The new Renault Megane Renault Sport will be powered by a 1.8-litre engine producing 276bhp and 288lb ft – but its maker says any performance deficit to rivals is more than compensated for by the car’s four-wheel steering system. The 4Control technology is claimed to boost the agility and stability of the car, whose competitors include the Honda Civic Type R, Ford Focus RS and new Seat Leon Cupra R, all of which have more than 300bhp.
“Fitting four-wheel steering was the biggest decision we had to make,” said Renault Sport chief Patrice Ratti. “We did a lot of studies and computer simulations and then put [the system] on the previous-generation [Megane RS] to create a mule and assess what was possible. “What became clear was that we had two choices: to make a car without it and to make incremental improvements in every area over what had gone before, or to make the car with it and to make a step change in terms of improvements. The benefits go across every area of the car’s dynamics –we have been able to rework the dampers, diffs, steering and more.”
The four-wheel steering system, which allows the rear wheels to turn up to 2.7 degrees, improves the Megane RS’s turning radius at low speeds, delivers greater all-round agility and improves stability at higher speeds. The added stability, in turn, allows for the use of a smaller and therefore more responsive steering ratio. It also mimics some of the role of the anti-roll bars, allowing for a different, more rear-biased chassis set-up. The system is already on sale with the Megane GT, although it has been retuned for the Megane RS.
Renault has confirmed that the RS will hit 0-62mph in less than six seconds but has not revealed any other performance or pricing figures, beyond stressing the engine’s flexibility, with peak torque available from 2400 to 5000rpm. Peak power arrives at 6000rpm. That suggests its acceleration will be on a par with its rivals’ but not eclipse them. Ratti said: “At no point has the team sacrificed fun – which means agility – for top speed. That is never our goal.” The engine is derived from the1798cc, aluminium-block unit used in the new Alpine sports car, but the increased power has been achieved primarily through the use of a head, the latter of which was developed in conjunction with the Renault Formula 1 team.
Ratti said: “The F1 team’s expertise in developing high-performance parts quickly is amazing – it achieved in one week what would have taken us five or six weeks because of its simulation know-how.” The unit’s rev limit is 7000rpm. The new Megane RS will also be offered with a choice of a Sport or Cup chassis and an automatic EDC gearbox or a six-speed manual. Most buyers are expected to specify either the most focused Cup and manual gearbox combination or the broader abilities of the Sport/EDC pairing. As such, the car has been optimised to those choices. The manual gearbox will use the same, proven gear set from the previous-generation car, while the EDC unit has been completely overhauled.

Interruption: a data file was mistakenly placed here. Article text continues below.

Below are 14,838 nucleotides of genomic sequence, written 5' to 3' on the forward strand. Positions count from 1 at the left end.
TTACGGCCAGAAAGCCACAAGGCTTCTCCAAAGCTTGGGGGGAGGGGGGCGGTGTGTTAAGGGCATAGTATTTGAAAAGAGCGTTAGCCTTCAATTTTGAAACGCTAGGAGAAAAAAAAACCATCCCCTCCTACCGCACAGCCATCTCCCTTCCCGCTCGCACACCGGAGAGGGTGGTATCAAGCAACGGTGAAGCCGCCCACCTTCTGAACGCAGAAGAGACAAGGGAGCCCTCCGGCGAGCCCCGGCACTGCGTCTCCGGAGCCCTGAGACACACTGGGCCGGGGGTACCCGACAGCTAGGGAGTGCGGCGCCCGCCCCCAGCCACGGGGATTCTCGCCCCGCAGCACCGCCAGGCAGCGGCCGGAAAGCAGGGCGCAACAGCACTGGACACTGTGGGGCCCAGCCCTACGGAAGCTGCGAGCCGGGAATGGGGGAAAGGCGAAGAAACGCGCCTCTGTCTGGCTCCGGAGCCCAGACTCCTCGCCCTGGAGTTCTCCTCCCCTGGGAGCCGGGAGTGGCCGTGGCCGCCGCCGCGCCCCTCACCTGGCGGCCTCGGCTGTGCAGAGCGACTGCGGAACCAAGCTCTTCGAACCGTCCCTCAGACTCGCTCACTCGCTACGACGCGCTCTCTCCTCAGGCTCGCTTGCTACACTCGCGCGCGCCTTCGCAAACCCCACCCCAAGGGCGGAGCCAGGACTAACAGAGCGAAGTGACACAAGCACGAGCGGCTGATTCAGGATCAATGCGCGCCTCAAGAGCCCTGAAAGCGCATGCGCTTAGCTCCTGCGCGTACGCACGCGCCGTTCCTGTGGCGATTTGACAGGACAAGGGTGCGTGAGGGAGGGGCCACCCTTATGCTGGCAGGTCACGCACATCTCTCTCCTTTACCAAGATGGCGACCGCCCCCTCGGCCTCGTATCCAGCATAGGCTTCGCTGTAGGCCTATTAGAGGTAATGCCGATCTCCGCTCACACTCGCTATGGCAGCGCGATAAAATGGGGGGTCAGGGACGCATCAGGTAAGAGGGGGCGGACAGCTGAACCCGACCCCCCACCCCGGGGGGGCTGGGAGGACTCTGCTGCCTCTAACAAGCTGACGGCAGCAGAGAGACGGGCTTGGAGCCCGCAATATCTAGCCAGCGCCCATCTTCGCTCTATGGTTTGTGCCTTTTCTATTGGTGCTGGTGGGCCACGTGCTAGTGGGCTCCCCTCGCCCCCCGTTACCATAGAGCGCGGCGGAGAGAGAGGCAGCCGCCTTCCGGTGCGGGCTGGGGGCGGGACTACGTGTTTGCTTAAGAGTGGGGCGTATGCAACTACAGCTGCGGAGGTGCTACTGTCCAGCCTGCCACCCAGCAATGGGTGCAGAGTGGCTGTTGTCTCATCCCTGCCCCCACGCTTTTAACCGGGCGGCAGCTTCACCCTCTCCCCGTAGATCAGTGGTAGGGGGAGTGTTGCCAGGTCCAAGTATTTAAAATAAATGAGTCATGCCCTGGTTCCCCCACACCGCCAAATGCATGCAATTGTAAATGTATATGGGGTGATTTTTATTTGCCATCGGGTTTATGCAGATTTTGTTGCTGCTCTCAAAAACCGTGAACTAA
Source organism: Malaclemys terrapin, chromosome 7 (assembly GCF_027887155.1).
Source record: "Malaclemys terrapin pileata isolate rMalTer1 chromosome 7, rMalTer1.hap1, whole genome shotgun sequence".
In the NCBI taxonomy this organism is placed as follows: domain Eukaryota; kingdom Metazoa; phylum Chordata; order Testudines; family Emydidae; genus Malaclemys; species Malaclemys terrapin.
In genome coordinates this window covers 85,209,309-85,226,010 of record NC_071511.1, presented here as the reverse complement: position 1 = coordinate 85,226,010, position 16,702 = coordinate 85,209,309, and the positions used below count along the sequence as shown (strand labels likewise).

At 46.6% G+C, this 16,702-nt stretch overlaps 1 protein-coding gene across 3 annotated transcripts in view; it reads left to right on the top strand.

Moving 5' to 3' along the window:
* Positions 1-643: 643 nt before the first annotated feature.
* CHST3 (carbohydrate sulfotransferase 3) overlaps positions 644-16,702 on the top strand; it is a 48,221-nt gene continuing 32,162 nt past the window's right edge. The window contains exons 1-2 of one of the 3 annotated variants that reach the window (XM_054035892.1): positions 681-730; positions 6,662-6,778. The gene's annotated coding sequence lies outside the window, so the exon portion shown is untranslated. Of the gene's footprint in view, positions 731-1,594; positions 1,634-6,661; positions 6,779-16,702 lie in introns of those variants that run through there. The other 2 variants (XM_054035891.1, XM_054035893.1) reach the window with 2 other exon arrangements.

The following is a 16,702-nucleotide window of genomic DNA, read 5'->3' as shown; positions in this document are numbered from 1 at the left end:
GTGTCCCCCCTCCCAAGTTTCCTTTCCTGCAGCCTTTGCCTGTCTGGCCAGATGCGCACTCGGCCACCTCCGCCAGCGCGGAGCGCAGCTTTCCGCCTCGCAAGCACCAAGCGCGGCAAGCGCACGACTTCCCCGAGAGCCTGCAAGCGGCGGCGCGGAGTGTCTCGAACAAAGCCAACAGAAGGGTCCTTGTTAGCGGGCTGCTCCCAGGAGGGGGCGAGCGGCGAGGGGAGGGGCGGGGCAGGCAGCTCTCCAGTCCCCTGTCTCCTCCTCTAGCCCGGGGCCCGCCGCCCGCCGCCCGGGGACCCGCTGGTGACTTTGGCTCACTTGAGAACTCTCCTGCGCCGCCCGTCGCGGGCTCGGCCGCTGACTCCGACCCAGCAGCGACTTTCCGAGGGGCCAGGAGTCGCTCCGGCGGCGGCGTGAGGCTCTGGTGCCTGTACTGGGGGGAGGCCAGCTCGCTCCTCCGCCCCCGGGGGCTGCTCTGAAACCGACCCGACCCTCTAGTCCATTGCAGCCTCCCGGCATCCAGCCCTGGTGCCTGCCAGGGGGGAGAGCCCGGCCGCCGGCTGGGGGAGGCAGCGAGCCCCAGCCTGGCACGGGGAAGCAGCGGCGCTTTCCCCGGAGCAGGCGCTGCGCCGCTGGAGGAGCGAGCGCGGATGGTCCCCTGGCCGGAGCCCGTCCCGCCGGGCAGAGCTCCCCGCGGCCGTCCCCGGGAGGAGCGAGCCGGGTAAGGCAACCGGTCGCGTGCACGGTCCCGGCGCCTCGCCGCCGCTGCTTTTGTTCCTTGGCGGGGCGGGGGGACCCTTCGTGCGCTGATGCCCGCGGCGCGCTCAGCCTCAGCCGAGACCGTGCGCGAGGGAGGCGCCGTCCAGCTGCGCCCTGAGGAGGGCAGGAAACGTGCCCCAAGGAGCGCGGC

Additionally, the Sport chassis will be sold with 18-inch 235 profile wheels and the Cup with 19-inch 245 wheels as standard, with lightweight alloys available as a further option on the larger wheel, saving 1.8kg each and improving cooling. Buyers can choose either wheel size but the car’s set-up has been optimised on the standard one. The Cup car will feature a full, mechanical limited-slip differential set-up to transfer power between wheels, while the Sport chassis will use an electronic system to employ the brakes to slow a spinning wheel. An electronic LSD system was considered for the Cup car but deemed “too complex”. A manual handbrake will be standard for all cars.
Ratti said: “The sales split globally will be 50/50 Sport and Cup, but that will vary hugely between regions.” He highlighted that European buyers favour the more performance-focused set-up, while buyers in Asia – including Japan, Renault Sport’s fifth-biggest market, just behind the UK – favour a softer set-up and automatic gearbox. Renault is able to offer the options because its alliance with Nissan gives it access to the relevant technology -something that is not possible on the EDC-only Clio.
All Megane RSs will have four driving modes: Comfort, Normal, Sport and Race. In the latter setting on the Cup car, the stability control system will be completely switched off, although the electronic braking system will remain on with the Sport chassis. Ratti also confirmed a Trophy version of the Megane RS will be developed with 296bhp and 295lb ft, in the vein of the Trophy and R26R models launched with the previous-generation car.
As such, an assault on the Nurburgring record for front-wheel-drive cars is expected to happen, possibly in late 2018. “As long as we can make the car faster and still comply with the regulations, then we will try to break some records,” confirmed Ratti. “However, as I keep saying, I would never swap pleasure for speed – we have targets we must achieve. But an RS Trophy car is already looking very interesting.” Sales of the Megane RS will begin in spring next year, with pricing expected to begin around £30,000.